Adam Joinson & Brittany Davidson outline why we should study networks, and how doing so can provide insights for security practitioners.
What are networks? Human organisation has always involved a structure of some form or other. In the workplace we have hierarchies and processes that formalise both responsibilities and the process of work. Who we report to, and our own line management responsibilities, are usually explicitly recorded, but not who we spend lunch time with, bounce ideas off, dislike, or collaborate on a project with. Across an entire organisation, often it is the hidden actions and interactions that lead to the successful completion of a task, and generate value.
The point of studying networks (in particular, but not just, social networks) is to reveal not only the hidden structure of these interactions, but how that structure influences everything from competitive advantage, resilience to outside interference, the spread of ideas and illnesses, and how ideas and practises move across a population.
While many security practitioners will be well versed in link analysis (LI), network analysis provides ways to study the structure of a network mathematically, and from that to identify novel insights into its likely resilience, hidden elements or how quickly information will spread across it.
The foundation of network science can be traced to mathematician Euler’s “The Solution of a Problem Relating to the Geometry of Position” in 1736, also known as the Seven Bridges of Königsberg (see main image). The crux of the problem was to find a walking route around the town where you cross each bridge only once – something that Euler identified as impossible.
But, what actually is a network?
A network is anything with two or more entities that are connected in some way or other. Typically, the entities are called ‘nodes’, and the connections ‘edges’. In social network analysis, nodes are people, and edges ties between them (which can be kinship, communications or any other connection).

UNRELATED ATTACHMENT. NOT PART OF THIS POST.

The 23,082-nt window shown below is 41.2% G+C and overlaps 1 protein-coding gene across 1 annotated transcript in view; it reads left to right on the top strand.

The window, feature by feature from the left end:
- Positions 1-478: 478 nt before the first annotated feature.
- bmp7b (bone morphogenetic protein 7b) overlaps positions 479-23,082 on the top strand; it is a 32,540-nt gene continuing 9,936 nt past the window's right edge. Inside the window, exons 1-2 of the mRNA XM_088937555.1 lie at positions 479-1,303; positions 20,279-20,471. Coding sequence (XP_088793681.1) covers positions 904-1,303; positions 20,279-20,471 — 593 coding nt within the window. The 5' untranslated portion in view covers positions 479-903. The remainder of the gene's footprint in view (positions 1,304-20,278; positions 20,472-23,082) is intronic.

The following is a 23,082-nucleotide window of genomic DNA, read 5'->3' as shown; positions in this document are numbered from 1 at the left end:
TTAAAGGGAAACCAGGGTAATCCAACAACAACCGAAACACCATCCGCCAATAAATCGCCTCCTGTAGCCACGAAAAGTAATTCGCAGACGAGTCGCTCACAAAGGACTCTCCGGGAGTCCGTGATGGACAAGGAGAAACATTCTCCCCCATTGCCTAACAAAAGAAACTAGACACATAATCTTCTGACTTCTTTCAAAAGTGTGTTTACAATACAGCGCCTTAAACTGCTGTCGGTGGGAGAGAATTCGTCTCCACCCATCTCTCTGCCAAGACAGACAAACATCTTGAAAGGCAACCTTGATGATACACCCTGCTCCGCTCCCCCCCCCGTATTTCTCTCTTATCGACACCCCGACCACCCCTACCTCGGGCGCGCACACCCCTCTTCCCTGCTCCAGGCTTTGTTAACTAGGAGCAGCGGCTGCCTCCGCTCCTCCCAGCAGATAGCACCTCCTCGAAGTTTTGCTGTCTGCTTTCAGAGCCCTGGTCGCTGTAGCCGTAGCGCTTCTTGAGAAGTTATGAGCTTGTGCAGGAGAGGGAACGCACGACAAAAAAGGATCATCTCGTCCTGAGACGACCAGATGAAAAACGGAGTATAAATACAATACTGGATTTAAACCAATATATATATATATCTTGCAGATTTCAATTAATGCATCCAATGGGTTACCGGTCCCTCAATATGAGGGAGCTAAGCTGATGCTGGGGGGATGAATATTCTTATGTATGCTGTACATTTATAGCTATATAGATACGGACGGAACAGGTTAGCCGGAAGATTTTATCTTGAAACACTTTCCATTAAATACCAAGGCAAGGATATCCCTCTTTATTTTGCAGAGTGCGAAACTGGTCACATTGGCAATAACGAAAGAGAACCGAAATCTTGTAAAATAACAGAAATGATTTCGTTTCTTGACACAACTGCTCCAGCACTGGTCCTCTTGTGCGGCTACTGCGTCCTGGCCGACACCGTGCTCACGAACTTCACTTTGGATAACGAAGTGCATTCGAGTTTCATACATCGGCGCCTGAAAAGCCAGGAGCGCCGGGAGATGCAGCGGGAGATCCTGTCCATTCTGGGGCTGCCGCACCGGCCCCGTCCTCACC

These edges can have weights, which can be used to represent strength of relationships or amount of information flow. More widely, network science has been used to investigate the relationship between a large range of objects, including organisational and state-level alliances, biological eco-systems and the spread of pandemics in a population.
We can understand and describe atoms and atomic structure in terms of their network, as well as understanding how this network structure may change (e.g., when a substance changes from a solid to a liquid state).
There are also social networks (online and offline), biological and ecological networks (e.g., fungal networks), and more recently, we have technological, informational (e.g., internet, world wide web) and infrastructural networks (e.g., railway systems, power grids).
Implications for security practitioners
Understanding networks provides critical insights for security practitioners. For instance, al-Qaeda (AQ) has always been seen as adopting a networked organisation, with the leadership acting primarily as a focus for the dissemination of communications rather than providing a direct command and control function.
This has made AQ highly resilient to outside interference, even when leadership members are disrupted. Meanwhile, Islamic State (IS) has tended to adopt a more traditional hierarchical command structure that reflected its territorial and governance ambitions.
Understanding how groups are structured not only provides intelligence on possible connections, but also provides an insight as to the likely resilience of a group in the face of disruption. For instance, a difficult to detect cell might have members with weak connections to each other, with perhaps a single member acting as the ‘bridge’ to other groups. Suicide bombers and others most likely to be identified or caught tend to be kept on the periphery of terrorist groups.
Networks can also be used to identify ‘unknown unknowns’. For instance, network science can help identify where hidden nodes or connections are likely to be based on the functioning of the network. It can also be used to help predict the likely impact of removal of a specific node (e.g., by arresting a particular individual).
This article appeared in Issue 5 of CREST Security Review. You can read or download the original article here.
As part of CREST’s commitment to open access research this article is available under a Creative Commons BY-NC-SA 4.0 licence. For more details on how you can use our content see here.